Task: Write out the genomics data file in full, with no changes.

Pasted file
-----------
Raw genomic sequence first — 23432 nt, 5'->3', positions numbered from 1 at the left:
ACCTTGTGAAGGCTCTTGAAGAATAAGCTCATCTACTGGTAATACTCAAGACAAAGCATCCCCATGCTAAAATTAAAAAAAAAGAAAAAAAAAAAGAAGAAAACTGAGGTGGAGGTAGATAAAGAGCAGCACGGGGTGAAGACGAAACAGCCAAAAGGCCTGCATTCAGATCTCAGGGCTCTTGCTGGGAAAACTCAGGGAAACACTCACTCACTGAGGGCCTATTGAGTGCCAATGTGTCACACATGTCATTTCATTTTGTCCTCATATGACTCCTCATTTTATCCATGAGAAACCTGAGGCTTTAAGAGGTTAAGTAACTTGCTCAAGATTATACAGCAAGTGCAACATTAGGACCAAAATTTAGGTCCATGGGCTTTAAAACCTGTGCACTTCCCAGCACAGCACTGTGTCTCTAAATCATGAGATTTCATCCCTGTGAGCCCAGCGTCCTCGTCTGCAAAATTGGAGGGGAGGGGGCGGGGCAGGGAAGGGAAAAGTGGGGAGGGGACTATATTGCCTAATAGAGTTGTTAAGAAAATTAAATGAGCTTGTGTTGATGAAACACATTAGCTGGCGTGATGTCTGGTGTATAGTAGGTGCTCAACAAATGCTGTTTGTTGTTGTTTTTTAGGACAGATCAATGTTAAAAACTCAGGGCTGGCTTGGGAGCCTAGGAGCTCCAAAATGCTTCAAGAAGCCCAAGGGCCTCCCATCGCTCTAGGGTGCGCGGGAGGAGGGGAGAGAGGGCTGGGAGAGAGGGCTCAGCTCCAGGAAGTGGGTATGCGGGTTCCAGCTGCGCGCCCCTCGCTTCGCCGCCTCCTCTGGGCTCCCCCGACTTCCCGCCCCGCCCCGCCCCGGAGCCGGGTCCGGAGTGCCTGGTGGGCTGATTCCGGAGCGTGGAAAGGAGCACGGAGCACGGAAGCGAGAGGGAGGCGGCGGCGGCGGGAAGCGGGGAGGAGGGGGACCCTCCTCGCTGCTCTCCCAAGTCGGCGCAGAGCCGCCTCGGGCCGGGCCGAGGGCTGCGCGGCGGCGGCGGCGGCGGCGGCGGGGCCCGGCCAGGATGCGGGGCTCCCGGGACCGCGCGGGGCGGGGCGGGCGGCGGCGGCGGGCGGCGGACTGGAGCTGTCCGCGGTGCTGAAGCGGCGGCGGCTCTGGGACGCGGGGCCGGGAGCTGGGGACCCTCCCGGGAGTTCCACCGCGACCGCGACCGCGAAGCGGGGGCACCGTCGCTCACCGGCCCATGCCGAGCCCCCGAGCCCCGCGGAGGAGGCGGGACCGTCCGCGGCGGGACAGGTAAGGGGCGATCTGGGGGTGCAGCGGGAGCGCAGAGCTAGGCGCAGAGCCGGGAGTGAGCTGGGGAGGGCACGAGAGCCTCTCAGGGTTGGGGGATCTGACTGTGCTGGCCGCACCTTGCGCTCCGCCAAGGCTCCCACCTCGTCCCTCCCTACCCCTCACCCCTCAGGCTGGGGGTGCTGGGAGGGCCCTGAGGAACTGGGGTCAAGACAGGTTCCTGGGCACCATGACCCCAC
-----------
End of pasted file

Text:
Raw genomic sequence first — 23432 nt, 5'->3', positions numbered from 1 at the left:
ACCTTGTGAAGGCTCTTGAAGAATAAGCTCATCTACTGGTAATACTCAAGACAAAGCATCCCCATGCTAAAATTAAAAAAAAAGAAAAAAAAAAAGAAGAAAACTGAGGTGGAGGTAGATAAAGAGCAGCACGGGGTGAAGACGAAACAGCCAAAAGGCCTGCATTCAGATCTCAGGGCTCTTGCTGGGAAAACTCAGGGAAACACTCACTCACTGAGGGCCTATTGAGTGCCAATGTGTCACACATGTCATTTCATTTTGTCCTCATATGACTCCTCATTTTATCCATGAGAAACCTGAGGCTTTAAGAGGTTAAGTAACTTGCTCAAGATTATACAGCAAGTGCAACATTAGGACCAAAATTTAGGTCCATGGGCTTTAAAACCTGTGCACTTCCCAGCACAGCACTGTGTCTCTAAATCATGAGATTTCATCCCTGTGAGCCCAGCGTCCTCGTCTGCAAAATTGGAGGGGAGGGGGCGGGGCAGGGAAGGGAAAAGTGGGGAGGGGACTATATTGCCTAATAGAGTTGTTAAGAAAATTAAATGAGCTTGTGTTGATGAAACACATTAGCTGGCGTGATGTCTGGTGTATAGTAGGTGCTCAACAAATGCTGTTTGTTGTTGTTTTTTAGGACAGATCAATGTTAAAAACTCAGGGCTGGCTTGGGAGCCTAGGAGCTCCAAAATGCTTCAAGAAGCCCAAGGGCCTCCCATCGCTCTAGGGTGCGCGGGAGGAGGGGAGAGAGGGCTGGGAGAGAGGGCTCAGCTCCAGGAAGTGGGTATGCGGGTTCCAGCTGCGCGCCCCTCGCTTCGCCGCCTCCTCTGGGCTCCCCCGACTTCCCGCCCCGCCCCGCCCCGGAGCCGGGTCCGGAGTGCCTGGTGGGCTGATTCCGGAGCGTGGAAAGGAGCACGGAGCACGGAAGCGAGAGGGAGGCGGCGGCGGCGGGAAGCGGGGAGGAGGGGGACCCTCCTCGCTGCTCTCCCAAGTCGGCGCAGAGCCGCCTCGGGCCGGGCCGAGGGCTGCGCGGCGGCGGCGGCGGCGGCGGCGGGGCCCGGCCAGGATGCGGGGCTCCCGGGACCGCGCGGGGCGGGGCGGGCGGCGGCGGCGGGCGGCGGACTGGAGCTGTCCGCGGTGCTGAAGCGGCGGCGGCTCTGGGACGCGGGGCCGGGAGCTGGGGACCCTCCCGGGAGTTCCACCGCGACCGCGACCGCGAAGCGGGGGCACCGTCGCTCACCGGCCCATGCCGAGCCCCCGAGCCCCGCGGAGGAGGCGGGACCGTCCGCGGCGGGACAGGTAAGGGGCGATCTGGGGGTGCAGCGGGAGCGCAGAGCTAGGCGCAGAGCCGGGAGTGAGCTGGGGAGGGCACGAGAGCCTCTCAGGGTTGGGGGATCTGACTGTGCTGGCCGCACCTTGCGCTCCGCCAAGGCTCCCACCTCGTCCCTCCCTACCCCTCACCCCTCAGGCTGGGGGTGCTGGGAGGGCCCTGAGGAACTGGGGTCAAGACAGGTTCCTGGGCACCATGACCCCAC